For example, Talespin’s off-the-shelf content library has titles like:
“Virtual Leadership” is an example of an off-the-shelf VR learning content module
As discussed above, these learning modules were created by learning designers and SMEs, designed to help learners accomplish broadly applicable learning objectives, and created to address a broad range of training use cases for organizations. While they are just a few examples from a larger library, they demonstrate the types of broadly applicable training use cases off-the-shelf VR training content modules typically address.
With these benefits in mind, we’ve been building a growing off-the-shelf VR training content library at Talespin.
This library is not only built to offer our customers the benefits covered in this blog post, but also to accomplish additional goals that benefit learners, our customers, our partners, and the immersive learning industry as a whole.
When we first started building VR training content in an off-the-shelf format in 2019, such offerings were few and far between on the market. No-code VR content authoring tools were not yet a reality either.
This left organizations interested in adopting immersive learning facing costly and time consuming custom VR training content development efforts. First launched in 2020 with crisis leadership training modules and later expanded in 2021, our intention with our content library was to present the learning and development community with a new, easy to adopt immersive learning product.
“The workforce of the future needs prepared leaders with strong communication skills, who can learn and lead, creating a model for work that’s collaborative, inclusive, and productive. Talespin’s new immersive learning content and desktop streaming platform capabilities align with our mission to lower the barrier to entry for professional development, and to accelerate skill attainment and greater accessibility to advanced technology,” said Stephen Yadzinski, senior innovation officer, JFF.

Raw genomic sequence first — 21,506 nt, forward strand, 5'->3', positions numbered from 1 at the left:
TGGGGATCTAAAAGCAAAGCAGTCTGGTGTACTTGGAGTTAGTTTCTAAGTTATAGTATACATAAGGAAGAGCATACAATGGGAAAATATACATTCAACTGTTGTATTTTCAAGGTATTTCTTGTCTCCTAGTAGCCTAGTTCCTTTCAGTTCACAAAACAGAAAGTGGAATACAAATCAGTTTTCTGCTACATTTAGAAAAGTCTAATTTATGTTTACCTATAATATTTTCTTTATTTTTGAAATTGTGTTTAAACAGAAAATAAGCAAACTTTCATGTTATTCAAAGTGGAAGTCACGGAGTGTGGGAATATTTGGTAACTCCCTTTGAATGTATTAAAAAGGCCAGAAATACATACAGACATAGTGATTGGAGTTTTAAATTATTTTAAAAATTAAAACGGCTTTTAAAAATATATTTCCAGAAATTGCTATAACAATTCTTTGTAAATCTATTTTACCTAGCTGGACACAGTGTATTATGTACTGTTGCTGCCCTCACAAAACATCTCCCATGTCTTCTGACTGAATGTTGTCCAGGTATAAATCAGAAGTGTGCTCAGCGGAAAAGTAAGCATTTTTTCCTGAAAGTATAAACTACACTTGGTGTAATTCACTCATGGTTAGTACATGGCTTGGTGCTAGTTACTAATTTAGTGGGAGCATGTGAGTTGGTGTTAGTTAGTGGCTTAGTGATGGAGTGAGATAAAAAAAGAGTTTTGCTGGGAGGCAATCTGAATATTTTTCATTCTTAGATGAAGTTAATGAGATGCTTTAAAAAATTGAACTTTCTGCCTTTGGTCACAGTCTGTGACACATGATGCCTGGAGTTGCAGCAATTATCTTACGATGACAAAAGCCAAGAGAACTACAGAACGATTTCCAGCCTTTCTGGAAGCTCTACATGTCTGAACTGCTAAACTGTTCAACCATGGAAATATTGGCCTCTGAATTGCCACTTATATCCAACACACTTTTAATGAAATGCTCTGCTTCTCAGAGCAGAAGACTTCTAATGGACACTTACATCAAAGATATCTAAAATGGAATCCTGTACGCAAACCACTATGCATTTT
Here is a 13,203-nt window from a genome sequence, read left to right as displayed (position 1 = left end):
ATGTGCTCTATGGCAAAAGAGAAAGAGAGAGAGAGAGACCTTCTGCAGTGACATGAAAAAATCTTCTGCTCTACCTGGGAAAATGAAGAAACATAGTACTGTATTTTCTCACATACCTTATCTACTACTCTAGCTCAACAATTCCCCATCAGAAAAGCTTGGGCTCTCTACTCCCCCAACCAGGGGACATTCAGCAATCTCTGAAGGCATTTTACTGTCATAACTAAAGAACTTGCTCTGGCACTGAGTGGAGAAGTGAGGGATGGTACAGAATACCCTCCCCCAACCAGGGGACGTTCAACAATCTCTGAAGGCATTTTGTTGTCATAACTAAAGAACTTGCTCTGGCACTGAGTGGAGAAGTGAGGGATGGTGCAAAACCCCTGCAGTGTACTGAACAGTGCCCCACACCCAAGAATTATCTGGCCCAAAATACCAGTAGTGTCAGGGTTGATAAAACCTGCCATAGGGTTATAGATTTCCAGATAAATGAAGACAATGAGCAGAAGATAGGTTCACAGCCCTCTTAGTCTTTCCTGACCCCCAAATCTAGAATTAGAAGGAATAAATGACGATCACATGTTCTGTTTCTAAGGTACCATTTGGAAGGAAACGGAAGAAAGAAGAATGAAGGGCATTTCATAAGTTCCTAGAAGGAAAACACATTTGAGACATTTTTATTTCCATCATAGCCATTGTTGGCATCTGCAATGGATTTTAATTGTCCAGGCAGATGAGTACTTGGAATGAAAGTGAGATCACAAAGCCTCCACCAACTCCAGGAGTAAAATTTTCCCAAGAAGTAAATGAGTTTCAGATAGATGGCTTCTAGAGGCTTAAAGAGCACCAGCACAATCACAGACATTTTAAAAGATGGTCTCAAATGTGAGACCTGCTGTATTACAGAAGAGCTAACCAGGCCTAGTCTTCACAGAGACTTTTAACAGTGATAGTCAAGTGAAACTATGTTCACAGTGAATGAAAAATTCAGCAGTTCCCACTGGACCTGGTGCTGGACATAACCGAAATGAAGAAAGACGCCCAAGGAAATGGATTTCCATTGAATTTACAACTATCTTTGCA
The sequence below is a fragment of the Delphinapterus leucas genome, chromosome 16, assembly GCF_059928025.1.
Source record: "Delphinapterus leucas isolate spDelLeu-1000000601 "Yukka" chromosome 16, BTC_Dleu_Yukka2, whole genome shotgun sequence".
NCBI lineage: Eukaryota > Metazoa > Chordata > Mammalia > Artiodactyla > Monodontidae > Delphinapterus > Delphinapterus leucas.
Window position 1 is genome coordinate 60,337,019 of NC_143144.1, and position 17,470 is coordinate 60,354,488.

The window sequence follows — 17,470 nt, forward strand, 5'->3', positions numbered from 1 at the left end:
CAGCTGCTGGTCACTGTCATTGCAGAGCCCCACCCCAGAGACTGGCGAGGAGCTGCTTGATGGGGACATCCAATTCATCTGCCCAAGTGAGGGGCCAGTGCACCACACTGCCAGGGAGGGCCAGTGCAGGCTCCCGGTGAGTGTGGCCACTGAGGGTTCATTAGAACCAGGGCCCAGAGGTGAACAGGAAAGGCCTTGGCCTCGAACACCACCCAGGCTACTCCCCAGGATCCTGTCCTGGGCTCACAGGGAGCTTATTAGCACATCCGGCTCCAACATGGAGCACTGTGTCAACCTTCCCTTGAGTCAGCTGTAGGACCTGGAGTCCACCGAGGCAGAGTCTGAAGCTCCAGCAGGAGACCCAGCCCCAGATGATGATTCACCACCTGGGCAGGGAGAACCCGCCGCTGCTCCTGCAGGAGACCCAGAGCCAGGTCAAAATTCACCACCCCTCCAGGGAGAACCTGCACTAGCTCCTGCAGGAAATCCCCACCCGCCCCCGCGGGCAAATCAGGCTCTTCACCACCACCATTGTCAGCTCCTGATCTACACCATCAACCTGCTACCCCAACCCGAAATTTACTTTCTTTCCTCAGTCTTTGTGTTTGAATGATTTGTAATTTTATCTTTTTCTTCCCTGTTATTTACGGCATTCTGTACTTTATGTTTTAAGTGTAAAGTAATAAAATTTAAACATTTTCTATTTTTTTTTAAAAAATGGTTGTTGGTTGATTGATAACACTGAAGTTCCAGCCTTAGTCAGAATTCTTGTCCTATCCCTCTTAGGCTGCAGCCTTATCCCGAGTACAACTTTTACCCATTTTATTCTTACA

In addition to being one of the first off-the-shelf content libraries available on the immersive learning product market, we also made all of the modules in the library available via desktop steaming. This facet of our off-the-shelf offering lowered the barrier to entry even further, allowing organizations to distribute content to laptops and desktop computers that employees likely already have access to.
Now customers ranging from Accenture to AIA to Tower Hill Insurance are using this library for a range of training use cases. We also have seen it utilized to teach high school aged learners employability skills thanks to SAP and JFF’s “Skill Immersion Lab.” These examples of off-the-shelf content’s adoption exemplify the intended goal of our offering being accomplished, as dozens of organizations and hundreds of thousands of learners have now had the barrier to entry lowered for taking advantage of VR training content’s ROI.
While our primary goal with our content library was to open up immersive learning to more organizations and employees, it also serves the dual purpose of exemplifying the types of subject matter and use cases that can be addressed with VR content. The industry needed examples.
With the learning modules in our library serving as a starting point, organizations who want to create custom immersive content now have pre-existing modules that can serve as examples to follow, and inspiration for more use cases.
With factors like hybrid work and automation making leadership and communication skills more important than ever for the workforce, we also saw our off-the-shelf VR training content library as a way to build a learning product offering designed to help employees improve these skills.
Covering key skills like active listening, giving feedback, and building psychological safety, learning modules in our library help ensure employees and their leadership teams are able to practice soft skills in the most effective way possible.
Speaking of possible, pushing the limits of what can be done with immersive learning content is another way we leverage our content library.